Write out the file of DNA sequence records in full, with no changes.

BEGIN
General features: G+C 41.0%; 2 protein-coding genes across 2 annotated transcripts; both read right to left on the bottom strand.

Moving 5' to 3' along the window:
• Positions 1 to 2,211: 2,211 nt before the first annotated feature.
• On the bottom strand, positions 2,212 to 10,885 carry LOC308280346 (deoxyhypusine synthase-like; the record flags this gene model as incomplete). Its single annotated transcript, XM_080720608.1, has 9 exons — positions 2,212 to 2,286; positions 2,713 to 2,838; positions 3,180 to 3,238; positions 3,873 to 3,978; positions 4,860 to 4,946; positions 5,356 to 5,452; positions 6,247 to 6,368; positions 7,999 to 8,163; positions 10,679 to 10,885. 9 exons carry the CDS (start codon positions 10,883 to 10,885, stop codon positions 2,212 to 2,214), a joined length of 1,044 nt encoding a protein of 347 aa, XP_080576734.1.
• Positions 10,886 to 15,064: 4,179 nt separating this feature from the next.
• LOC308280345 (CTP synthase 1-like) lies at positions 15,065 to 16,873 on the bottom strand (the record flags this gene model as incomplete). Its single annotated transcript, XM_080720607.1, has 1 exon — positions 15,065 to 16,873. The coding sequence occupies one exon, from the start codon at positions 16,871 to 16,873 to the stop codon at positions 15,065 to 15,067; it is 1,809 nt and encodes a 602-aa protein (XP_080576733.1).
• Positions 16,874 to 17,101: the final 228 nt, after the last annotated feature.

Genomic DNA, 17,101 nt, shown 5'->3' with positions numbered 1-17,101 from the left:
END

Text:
General features: G+C 41.0%; 2 protein-coding genes across 2 annotated transcripts; both read right to left on the bottom strand.

Moving 5' to 3' along the window:
• Positions 1 to 2,211: 2,211 nt before the first annotated feature.
• On the bottom strand, positions 2,212 to 10,885 carry LOC308280346 (deoxyhypusine synthase-like; the record flags this gene model as incomplete). Its single annotated transcript, XM_080720608.1, has 9 exons — positions 2,212 to 2,286; positions 2,713 to 2,838; positions 3,180 to 3,238; positions 3,873 to 3,978; positions 4,860 to 4,946; positions 5,356 to 5,452; positions 6,247 to 6,368; positions 7,999 to 8,163; positions 10,679 to 10,885. 9 exons carry the CDS (start codon positions 10,883 to 10,885, stop codon positions 2,212 to 2,214), a joined length of 1,044 nt encoding a protein of 347 aa, XP_080576734.1.
• Positions 10,886 to 15,064: 4,179 nt separating this feature from the next.
• LOC308280345 (CTP synthase 1-like) lies at positions 15,065 to 16,873 on the bottom strand (the record flags this gene model as incomplete). Its single annotated transcript, XM_080720607.1, has 1 exon — positions 15,065 to 16,873. The coding sequence occupies one exon, from the start codon at positions 16,871 to 16,873 to the stop codon at positions 15,065 to 15,067; it is 1,809 nt and encodes a 602-aa protein (XP_080576733.1).
• Positions 16,874 to 17,101: the final 228 nt, after the last annotated feature.

Genomic DNA, 17,101 nt, shown 5'->3' with positions numbered 1-17,101 from the left: